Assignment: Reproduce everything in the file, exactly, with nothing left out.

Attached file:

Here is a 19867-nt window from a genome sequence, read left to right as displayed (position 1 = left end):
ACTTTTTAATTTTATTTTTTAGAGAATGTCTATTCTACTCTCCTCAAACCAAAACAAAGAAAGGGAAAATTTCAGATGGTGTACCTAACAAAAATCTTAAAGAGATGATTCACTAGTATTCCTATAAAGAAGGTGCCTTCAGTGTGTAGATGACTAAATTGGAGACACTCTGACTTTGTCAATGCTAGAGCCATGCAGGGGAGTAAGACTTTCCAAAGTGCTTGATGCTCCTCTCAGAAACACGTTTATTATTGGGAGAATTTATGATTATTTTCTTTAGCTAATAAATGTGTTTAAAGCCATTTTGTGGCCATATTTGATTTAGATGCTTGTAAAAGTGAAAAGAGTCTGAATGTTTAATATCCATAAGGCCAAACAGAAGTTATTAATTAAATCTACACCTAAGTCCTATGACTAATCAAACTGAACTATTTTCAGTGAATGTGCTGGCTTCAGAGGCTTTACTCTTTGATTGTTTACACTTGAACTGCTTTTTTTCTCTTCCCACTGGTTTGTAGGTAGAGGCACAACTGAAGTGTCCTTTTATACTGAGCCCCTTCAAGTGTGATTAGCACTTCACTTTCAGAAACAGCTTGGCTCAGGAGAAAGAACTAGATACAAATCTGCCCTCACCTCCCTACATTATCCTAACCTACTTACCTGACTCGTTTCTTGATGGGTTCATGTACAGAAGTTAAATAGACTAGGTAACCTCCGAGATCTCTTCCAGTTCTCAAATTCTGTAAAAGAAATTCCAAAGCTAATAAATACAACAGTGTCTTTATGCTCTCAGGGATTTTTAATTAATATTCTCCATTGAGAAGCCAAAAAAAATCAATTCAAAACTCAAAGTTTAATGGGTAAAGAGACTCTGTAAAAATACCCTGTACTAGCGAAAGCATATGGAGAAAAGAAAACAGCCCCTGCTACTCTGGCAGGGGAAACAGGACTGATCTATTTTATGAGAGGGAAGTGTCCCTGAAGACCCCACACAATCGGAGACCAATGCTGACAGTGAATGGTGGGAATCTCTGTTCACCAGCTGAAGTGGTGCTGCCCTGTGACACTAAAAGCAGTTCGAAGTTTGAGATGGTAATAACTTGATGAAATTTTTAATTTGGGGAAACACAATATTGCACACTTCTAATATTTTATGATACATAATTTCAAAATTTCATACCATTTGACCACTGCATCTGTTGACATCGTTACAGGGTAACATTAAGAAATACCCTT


Here is a 19867-nt window from a genome sequence, read left to right as displayed (position 1 = left end):
ACTTTTTAATTTTATTTTTTAGAGAATGTCTATTCTACTCTCCTCAAACCAAAACAAAGAAAGGGAAAATTTCAGATGGTGTACCTAACAAAAATCTTAAAGAGATGATTCACTAGTATTCCTATAAAGAAGGTGCCTTCAGTGTGTAGATGACTAAATTGGAGACACTCTGACTTTGTCAATGCTAGAGCCATGCAGGGGAGTAAGACTTTCCAAAGTGCTTGATGCTCCTCTCAGAAACACGTTTATTATTGGGAGAATTTATGATTATTTTCTTTAGCTAATAAATGTGTTTAAAGCCATTTTGTGGCCATATTTGATTTAGATGCTTGTAAAAGTGAAAAGAGTCTGAATGTTTAATATCCATAAGGCCAAACAGAAGTTATTAATTAAATCTACACCTAAGTCCTATGACTAATCAAACTGAACTATTTTCAGTGAATGTGCTGGCTTCAGAGGCTTTACTCTTTGATTGTTTACACTTGAACTGCTTTTTTTCTCTTCCCACTGGTTTGTAGGTAGAGGCACAACTGAAGTGTCCTTTTATACTGAGCCCCTTCAAGTGTGATTAGCACTTCACTTTCAGAAACAGCTTGGCTCAGGAGAAAGAACTAGATACAAATCTGCCCTCACCTCCCTACATTATCCTAACCTACTTACCTGACTCGTTTCTTGATGGGTTCATGTACAGAAGTTAAATAGACTAGGTAACCTCCGAGATCTCTTCCAGTTCTCAAATTCTGTAAAAGAAATTCCAAAGCTAATAAATACAACAGTGTCTTTATGCTCTCAGGGATTTTTAATTAATATTCTCCATTGAGAAGCCAAAAAAAATCAATTCAAAACTCAAAGTTTAATGGGTAAAGAGACTCTGTAAAAATACCCTGTACTAGCGAAAGCATATGGAGAAAAGAAAACAGCCCCTGCTACTCTGGCAGGGGAAACAGGACTGATCTATTTTATGAGAGGGAAGTGTCCCTGAAGACCCCACACAATCGGAGACCAATGCTGACAGTGAATGGTGGGAATCTCTGTTCACCAGCTGAAGTGGTGCTGCCCTGTGACACTAAAAGCAGTTCGAAGTTTGAGATGGTAATAACTTGATGAAATTTTTAATTTGGGGAAACACAATATTGCACACTTCTAATATTTTATGATACATAATTTCAAAATTTCATACCATTTGACCACTGCATCTGTTGACATCGTTACAGGGTAACATTAAGAAATACCCTT